The evaluation cycle uses the principles and values that underpin the development of any community – those of Learning, Evaluation and Planning (LEAP), which are often summarised as: analyse – plan – do – review. The evaluation process is cyclical – positive results can be built on, and less positive results can be analysed to determine what went wrong, what can be done to remedy the situation – and what can be done to improve the results of similar applications in the future. This cycle is illustrated below and shows that evaluation is a key part of the process of implementing ITS. It is not an optional ‘extra’. The diagram shows how monitoring and evaluation can provide both short-term feedback to improve current operations and also results that will feed into the ITS development and investment strategy.
After deployment, post-implementation monitoring and evaluation of an ITS scheme is used to assess whether the system – as installed and operated – is meeting project objectives, delivering the expected performance and matching user requirements (which themselves may change over time). ‘User needs’ are not necessarily those of the driver of a vehicle. They might be the needs of the road authority or network operator to improve system performance and deliver better safety or traffic flow, the needs of the environment, the needs of the wider integrated transport network – or the needs of the communities affected by other people’s travel.
The results of post-implementation analysis should be fed into the evaluation cycle, improving operations and monitoring – and influencing ITS strategies for the future. The feedback provided by the evaluation informs future investments and their design. If the ITS is not performing as expected, feedback can help in understanding how to adjust or adapt the scheme.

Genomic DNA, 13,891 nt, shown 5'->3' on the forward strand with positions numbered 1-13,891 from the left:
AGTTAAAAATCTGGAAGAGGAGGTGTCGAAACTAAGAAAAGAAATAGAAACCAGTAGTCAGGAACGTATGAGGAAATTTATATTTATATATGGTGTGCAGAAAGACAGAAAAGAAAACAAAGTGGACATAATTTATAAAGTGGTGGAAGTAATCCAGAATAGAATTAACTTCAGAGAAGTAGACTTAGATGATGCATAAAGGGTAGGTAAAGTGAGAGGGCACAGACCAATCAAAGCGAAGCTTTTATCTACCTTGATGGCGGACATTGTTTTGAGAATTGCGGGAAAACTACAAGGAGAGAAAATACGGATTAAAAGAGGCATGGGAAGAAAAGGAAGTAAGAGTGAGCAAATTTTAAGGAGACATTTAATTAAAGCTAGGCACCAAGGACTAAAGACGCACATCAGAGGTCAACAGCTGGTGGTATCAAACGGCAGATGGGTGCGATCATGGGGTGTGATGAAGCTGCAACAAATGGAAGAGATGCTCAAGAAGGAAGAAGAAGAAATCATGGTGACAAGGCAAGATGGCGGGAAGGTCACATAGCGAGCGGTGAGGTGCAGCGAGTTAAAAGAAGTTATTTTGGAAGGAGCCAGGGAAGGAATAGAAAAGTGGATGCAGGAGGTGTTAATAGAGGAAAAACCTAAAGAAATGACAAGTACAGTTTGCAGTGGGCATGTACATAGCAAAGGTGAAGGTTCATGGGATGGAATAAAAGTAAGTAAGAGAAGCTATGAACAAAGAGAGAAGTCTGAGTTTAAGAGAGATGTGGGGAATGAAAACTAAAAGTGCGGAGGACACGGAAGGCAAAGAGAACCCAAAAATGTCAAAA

Automatic Fare Collection, Turkey
In Izmir, Turkey, the information generated by the automatic fare collection and real time bus information system is being used to re-design the route network, with planned interchanges and improved service quality. It has led to significant increases in passenger numbers. See World Bank Case Study: Izmir, Turkey
Evaluation is significant for any ITS deployment, but especially for a scheme which is innovative or deployed into a new situation. It shows the contribution that the scheme can make to meeting transport policy and everyday operational objectives, and can be used to improve and fine tune ITS operations –providing feedback for subsequent rounds of deployment. Without an adequate evaluation, organisations cannot be certain that they have obtained the properly functioning scheme for which they have paid. Evaluation results can also be used to inform future ITS policy and strategy. (See Improving Performance)
Another use of feedback from ITS evaluation is to improve the process of appraisal prior to deployment of a future scheme. (See Project Appraisal) The results of real life evaluation impacts – which include the costs of building, maintaining and operating ITS schemes and the benefits achieved – can be used in future investment decisions, to make sure that systems selected meet specific user requirements.
Road network operators have an important role throughout the evaluation cycle. They are involved in developing the operating strategies for their networks, identifying ITS project objectives, pre-implementation analysis to inform investment decisions, scheme selection and analysis of user requirements. As scheme ‘owners’ they gather monitoring data during implementations of ITS. Increasingly, ITS includes features that provide the basis for monitoring patterns of traffic demand and the behaviour of road users. (See Network Monitoring) Road network monitoring data is used by operators for pre-implementation analysis and for monitoring traffic, safety, incidents and other performance criteria on the network – after an ITS implementation has been deployed. It provides vital input to the evaluation. Road network operators will often commission independent evaluation and use the results to feed back into future strategies and investment decisions. (See Operational Activities)